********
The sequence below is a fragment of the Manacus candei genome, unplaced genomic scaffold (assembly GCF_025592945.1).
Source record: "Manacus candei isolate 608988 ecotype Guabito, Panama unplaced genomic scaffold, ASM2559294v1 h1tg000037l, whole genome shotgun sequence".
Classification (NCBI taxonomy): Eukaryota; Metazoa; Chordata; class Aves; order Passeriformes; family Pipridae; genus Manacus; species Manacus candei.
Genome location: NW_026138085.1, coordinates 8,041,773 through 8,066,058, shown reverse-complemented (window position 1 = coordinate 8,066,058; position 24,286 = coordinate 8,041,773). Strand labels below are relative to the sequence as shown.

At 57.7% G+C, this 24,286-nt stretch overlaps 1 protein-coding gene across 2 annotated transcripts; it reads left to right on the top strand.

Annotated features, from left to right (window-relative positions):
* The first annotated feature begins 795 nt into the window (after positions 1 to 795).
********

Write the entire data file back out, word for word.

The sequence below is a fragment of the Manacus candei genome, unplaced genomic scaffold (assembly GCF_025592945.1).
Source record: "Manacus candei isolate 608988 ecotype Guabito, Panama unplaced genomic scaffold, ASM2559294v1 h1tg000037l, whole genome shotgun sequence".
Classification (NCBI taxonomy): Eukaryota; Metazoa; Chordata; class Aves; order Passeriformes; family Pipridae; genus Manacus; species Manacus candei.
Genome location: NW_026138085.1, coordinates 8,041,773 through 8,066,058, shown reverse-complemented (window position 1 = coordinate 8,066,058; position 24,286 = coordinate 8,041,773). Strand labels below are relative to the sequence as shown.

At 57.7% G+C, this 24,286-nt stretch overlaps 1 protein-coding gene across 2 annotated transcripts; it reads left to right on the top strand.

Annotated features, from left to right (window-relative positions):
* The first annotated feature begins 795 nt into the window (after positions 1 to 795).